Saturday, October 14, 2006


Gerard Baker wonders how the world has come to the scary place where states like North Korea and Iran have nuclear weapons:
Of course the world’s pundits are sure it is all America’s fault. The US has failed to be sufficiently engaged. The refusal to talk directly to Pyongyang and to focus all its efforts on Iraq have allowed North Korea to cruise unmolested to nuclear status.

This is, essentially, drivel. The problem with North Korea has not been an insufficiency of multilateralist diplomacy in the past ten years but an overabundance. Beginning in 1994, the Clinton Administration started the US down a course of an engagement with Pyongyang that was all carrots and no sticks. Every time the North Koreans thumbed their noses at the US and its allies, they were punished with — what? Sharp intakes of breath and shakes of the head.

Not only was the US unwilling to make good on its threats, but effective multilateral action also required serious efforts by other countries with real leverage over North Korea to do something. But for the past six years China has been playing a dangerous double game. It never wanted North Korea to become a nuclear power but it was quite happy that its ally kept the US, Japan and South Korea off balance with its burgeoning ambitions.

The same story of hand-wringing futility has been played out with Iran. Russia and China have both placed short-term diplomatic and commercial gain over long-term stability. The Europeans were, well, European.

As for Iraq, I don’t recall the Russians, Chinese or Europeans urging the US to divert its regime-changing attentions to North Korea. They wanted the US to perform the same foot-dragging, futile, pointless dance with Baghdad that they were pursuing over Pyongyang. Would that have been any better? Now, belatedly, the talk is of tough UN sanctions against Iran and North Korea. But it is too late.

Not only is it too late, but it ain't gonna happen, late or not. The international community (i.e., the UN) could not deal with Iraq; it isn't dealing with Darfur; it won't deal with Iran--why should it deal decisively with North Korea? There is no reason for either China or Russia to support and sanctions that would be effective, precisely because of the game they are playing with regard to Iran--that is, they don't want sanctions on Iran, so why should they set a precedent with North Korea? No, they still believe it is to their national advantage to oppose the US on this issue.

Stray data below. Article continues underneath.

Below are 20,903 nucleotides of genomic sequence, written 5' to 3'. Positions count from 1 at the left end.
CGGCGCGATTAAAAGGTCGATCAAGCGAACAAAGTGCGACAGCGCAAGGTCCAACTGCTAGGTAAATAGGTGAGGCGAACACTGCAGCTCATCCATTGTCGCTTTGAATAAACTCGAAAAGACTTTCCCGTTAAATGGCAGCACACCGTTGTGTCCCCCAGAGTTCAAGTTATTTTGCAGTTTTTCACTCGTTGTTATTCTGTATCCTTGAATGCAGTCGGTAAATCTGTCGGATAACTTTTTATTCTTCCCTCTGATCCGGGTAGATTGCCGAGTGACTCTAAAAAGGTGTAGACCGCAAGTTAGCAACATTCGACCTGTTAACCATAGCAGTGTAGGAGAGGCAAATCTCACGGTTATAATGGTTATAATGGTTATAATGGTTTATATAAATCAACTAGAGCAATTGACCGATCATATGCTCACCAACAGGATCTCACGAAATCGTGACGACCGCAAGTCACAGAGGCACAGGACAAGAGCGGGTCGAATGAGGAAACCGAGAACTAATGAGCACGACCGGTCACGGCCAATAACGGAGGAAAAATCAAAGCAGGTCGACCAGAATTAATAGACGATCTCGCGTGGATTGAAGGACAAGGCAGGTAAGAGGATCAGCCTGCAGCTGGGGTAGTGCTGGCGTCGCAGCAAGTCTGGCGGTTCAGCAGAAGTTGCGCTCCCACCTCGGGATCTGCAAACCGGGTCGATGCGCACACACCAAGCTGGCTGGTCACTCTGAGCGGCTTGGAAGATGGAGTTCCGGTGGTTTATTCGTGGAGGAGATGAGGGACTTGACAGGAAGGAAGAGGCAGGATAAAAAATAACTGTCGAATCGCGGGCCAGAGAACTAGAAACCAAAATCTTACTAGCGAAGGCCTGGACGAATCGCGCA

And, why would we have any confidence that, even if the world got its act together, that sanctions would work? What does Kim Jong Il care if his starving population continues to starve? Any sanctions that might be imposed won't last for long due to "humanitarian" concerns.

Meanwhile, this action might blow some sand in the face of the bully Kim, but is far from altering the reality of his nuclear weapons capability.

The world is indeed scary as Baker suggests. But not because of current US policy toward either North Korea or Iran. Previous administrations have brought us to this point in time and it was already too late when US diplomats over two decades believed that North Korea could be stopped by words and promises (see here).

Diplomacy has not and will not work with regimes like North Korea or Iran--unless such diplomacy is backed up by credible threats that personally threaten the power of their megalomaniac leaders. These guys are way too good at splitting and manipulating. They will exploit even the tiniest of loopholes in any agreement and when there are none, they will outright lie because they think it is their perogative to do so.

The game currently being played by both North Korea and Iran with the international community is not much different from the trickery and haplessnes that characterized Lucy and Charlie Brown from the old Peanuts comic.

Charlie Brown, dupe that he is, believes Lucy every time she promises that next time it will be different. So, he keeps going back for more only to discover that, no matter what the promises, Lucy does not change her behavior.

I always felt sorry for poor Charlie Brown. He was, after all, a kid; and kids have a hard time learning this sort of life lesson.

Still, the supposed adults of the west should know better. Lucy is persuasive in her maliciousness; and I have doubts that Charlie Browns in the UN or the Democratic party in this country will ever grow up or learn from past experiences and betrayals. That would require some self-reflection and insight--psychological characteristics they are not strong on; as well as requiring the courage to confront a difficult and messy reality.

As Baker suggests, it is far easier to blame the current US administration for the short-sighted and incredibly delusional and counterproductive behavior of previous administrations and the entire world community.

"Lucy" has the ball set up for us to try to kick yet again.... When Kim and Ahmadinejad laughingly pull the ball away again will we once again react with a sharp intake of breath and more strongly worded communiques? Engage in the hand-wringing and blaming with endless whining that the Charlie Brown Democrats are particular good at these days?

Or will we finally face the reality of who and what we are dealing with, and act accordingly?

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